Ah ... the holidays draw nigh and magic is in the air! I'm like a little kid dancing excitedly from foot to foot at this time of year, and it's not just about the gifting, either.
It's such a joyous and wondrous time. It's a chance to reflect on what's right with humanity, when for so much of the rest of the year we get pounded with what's wrong. A chance to reconnect spiritually, when the rest of the work-a-day year seems to try and alienate us from that which we hold sacred. We get to gather together with those we love to feast and celebrate the abundance and richness of our lives. This is a time of noble notions and actions, an opportunity to manifest heartfelt sentiments of peace and love, a time to express genuine gratitude and commit sincerely selfless acts. It's the high point of my year. I look forward to it with great anticipation.
For all the joy of this season, though, the holidays also bring with them a certain amount of anxiety and apprehension. There's the pressure to get the house cleaned and decorated just so, send personalized greetings to everyone I know on the planet, spend entire days cooking huge meals and baking fancy treats, throwing parties, wrapping creatively and mailing in a timely fashion, and the challenge of finding those "perfect" gifts. I've always wondered where us working stiffs are supposed to find the "extra" time to do all of this.
Shopping is the worst of it for me. Once I thought I'd designate a weekend and go on a Christmas shopping trip to Phoenix — what a nightmare. I was stressed out and completely over it by the time I even found a parking space. I felt like a bleeding fish at a shark feeding frenzy. It was ironic, too, that I had to compete with jillions of other wounded fish for the privilege of bleeding my credit card dry to come away with expensive and uninspired gifts.
The next year, I took my Christmas shopping trip to Flagstaff. I'm not quite sure why I was surprised that it was the same sort of experience with the same results. The only up side to moving this trip to Flagstaff it was that it only took me half a day (rather than another whole weekend) to take the stuff back that didn’t fit or didn’t work, albeit from harried clerks who didn’t know me or care in the least about my business and/or satisfaction.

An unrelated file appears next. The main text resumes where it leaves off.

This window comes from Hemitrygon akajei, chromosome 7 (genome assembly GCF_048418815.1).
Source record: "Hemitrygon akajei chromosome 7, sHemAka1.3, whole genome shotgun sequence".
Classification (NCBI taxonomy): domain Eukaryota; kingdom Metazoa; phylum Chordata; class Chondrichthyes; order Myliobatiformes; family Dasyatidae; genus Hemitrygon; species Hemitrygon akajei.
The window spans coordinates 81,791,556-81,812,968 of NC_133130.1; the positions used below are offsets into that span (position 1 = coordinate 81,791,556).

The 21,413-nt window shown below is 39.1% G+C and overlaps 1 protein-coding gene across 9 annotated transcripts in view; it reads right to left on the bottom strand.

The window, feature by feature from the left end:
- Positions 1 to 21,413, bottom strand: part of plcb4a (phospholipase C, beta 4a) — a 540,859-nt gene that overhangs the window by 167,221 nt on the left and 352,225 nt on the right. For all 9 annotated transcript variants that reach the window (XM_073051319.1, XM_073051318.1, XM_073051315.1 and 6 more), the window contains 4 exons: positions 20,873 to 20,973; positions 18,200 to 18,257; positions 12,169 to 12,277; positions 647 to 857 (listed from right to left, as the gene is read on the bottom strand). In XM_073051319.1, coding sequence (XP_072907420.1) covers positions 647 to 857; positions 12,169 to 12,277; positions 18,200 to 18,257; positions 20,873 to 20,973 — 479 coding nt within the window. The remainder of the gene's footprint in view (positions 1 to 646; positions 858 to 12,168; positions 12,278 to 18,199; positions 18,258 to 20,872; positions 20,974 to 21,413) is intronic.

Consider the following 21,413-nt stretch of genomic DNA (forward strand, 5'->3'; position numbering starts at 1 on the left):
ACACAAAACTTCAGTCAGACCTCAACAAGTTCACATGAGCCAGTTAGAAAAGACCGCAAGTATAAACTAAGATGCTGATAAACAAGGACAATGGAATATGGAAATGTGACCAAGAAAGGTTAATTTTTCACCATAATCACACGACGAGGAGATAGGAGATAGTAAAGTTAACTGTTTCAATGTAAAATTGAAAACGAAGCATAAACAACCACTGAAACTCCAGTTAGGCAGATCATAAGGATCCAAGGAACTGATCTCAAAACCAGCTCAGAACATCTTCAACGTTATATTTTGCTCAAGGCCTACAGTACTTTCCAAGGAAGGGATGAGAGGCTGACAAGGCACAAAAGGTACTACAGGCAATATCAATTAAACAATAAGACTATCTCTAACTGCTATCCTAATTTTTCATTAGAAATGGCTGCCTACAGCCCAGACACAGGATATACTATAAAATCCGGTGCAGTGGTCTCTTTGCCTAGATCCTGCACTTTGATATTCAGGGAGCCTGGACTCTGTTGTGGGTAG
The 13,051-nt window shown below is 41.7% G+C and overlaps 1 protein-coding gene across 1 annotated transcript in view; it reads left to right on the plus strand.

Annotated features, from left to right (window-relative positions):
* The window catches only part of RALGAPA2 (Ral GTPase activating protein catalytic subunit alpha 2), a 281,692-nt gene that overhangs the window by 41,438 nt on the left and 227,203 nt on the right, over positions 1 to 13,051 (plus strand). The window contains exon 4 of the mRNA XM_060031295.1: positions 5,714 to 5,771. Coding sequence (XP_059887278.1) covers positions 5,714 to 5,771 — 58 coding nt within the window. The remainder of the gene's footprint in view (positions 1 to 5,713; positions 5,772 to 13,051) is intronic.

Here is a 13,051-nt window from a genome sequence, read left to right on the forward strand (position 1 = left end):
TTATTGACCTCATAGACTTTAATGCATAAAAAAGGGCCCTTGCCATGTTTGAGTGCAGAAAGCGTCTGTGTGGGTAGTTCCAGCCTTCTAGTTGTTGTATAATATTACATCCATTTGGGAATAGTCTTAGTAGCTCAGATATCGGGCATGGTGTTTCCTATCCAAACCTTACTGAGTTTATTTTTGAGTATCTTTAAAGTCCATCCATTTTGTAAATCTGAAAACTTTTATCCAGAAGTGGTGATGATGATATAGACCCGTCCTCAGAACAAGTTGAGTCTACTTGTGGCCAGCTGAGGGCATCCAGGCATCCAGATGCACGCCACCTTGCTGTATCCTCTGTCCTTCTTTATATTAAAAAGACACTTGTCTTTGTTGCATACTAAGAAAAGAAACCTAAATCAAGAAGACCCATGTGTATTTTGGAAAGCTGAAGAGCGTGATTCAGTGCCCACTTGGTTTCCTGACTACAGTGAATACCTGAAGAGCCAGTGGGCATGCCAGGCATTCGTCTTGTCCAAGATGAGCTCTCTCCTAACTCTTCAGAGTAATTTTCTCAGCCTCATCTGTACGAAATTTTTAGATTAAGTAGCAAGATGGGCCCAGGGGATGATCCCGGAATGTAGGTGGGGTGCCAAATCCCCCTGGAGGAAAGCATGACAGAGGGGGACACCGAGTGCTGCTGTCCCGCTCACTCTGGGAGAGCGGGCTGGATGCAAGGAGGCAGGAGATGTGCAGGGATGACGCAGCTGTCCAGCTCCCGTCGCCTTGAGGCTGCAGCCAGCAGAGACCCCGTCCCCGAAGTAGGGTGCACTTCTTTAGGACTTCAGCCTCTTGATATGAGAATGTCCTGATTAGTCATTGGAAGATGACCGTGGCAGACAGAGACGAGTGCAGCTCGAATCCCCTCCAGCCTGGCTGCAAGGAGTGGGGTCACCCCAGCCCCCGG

The toughest customer on my shopping list is an older female relative. She already has everything she needs, buys for herself everything she wants and doesn’t really like anything I get for her. She's polite about it, of course, and tells me that she just loves my gifts, but I'm aware that as soon as I'm gone, it goes into the storage shed (or the trash) never to see the light of day again.
It was on the occasion of her birthday earlier this year that I was dreading another one of those Christmas-like "got-to-go-to-Flagstaff-because-I've-got-to-find-something" trips. As it happened, I ran out of time to get it in the mail and — gasp! — had to try and find something in Williams.
It was with a certain amount of resignation that I walked into one of our local merchants on my lunch hour. I'm personally acquainted with the clerk, of course, and felt comfortable explaining my quandary to her. She listened attentively and with genuine caring, brought out a couple of items she thought might fit the bill, and one was the perfect thing! It was with some trepidation, though, that I inquired about the price (you know the reputation this town has). When she told me it was just ten dollars after my local discount, I was both stunned and delighted!
I was also converted. Weaned, if you will, of the nasty habit of thinking that I have to go to Flagstaff for everything. As we head into the holiday spending frenzy, consider giving our local merchants a chance at your business. My personal experience is that Williams' reputation for not having anything and being overpriced is wholly undeserved. Not only can you find wonderful gifts at reasonable prices here, you get the added benefit of doing business with people you know, who genuinely appreciate it and care about your satisfaction. Besides, just think of how many Christmas cards you can get addressed with the many hours you'd otherwise spend going elsewhere to get hassled to death by people who don’t know you and who could care less about your business.
Give your local Williams merchants a try this holiday shopping season — it's a win/win situation!
(Terry Warnock is a Williams Grand-Canyon Chamber of Commerce board member.)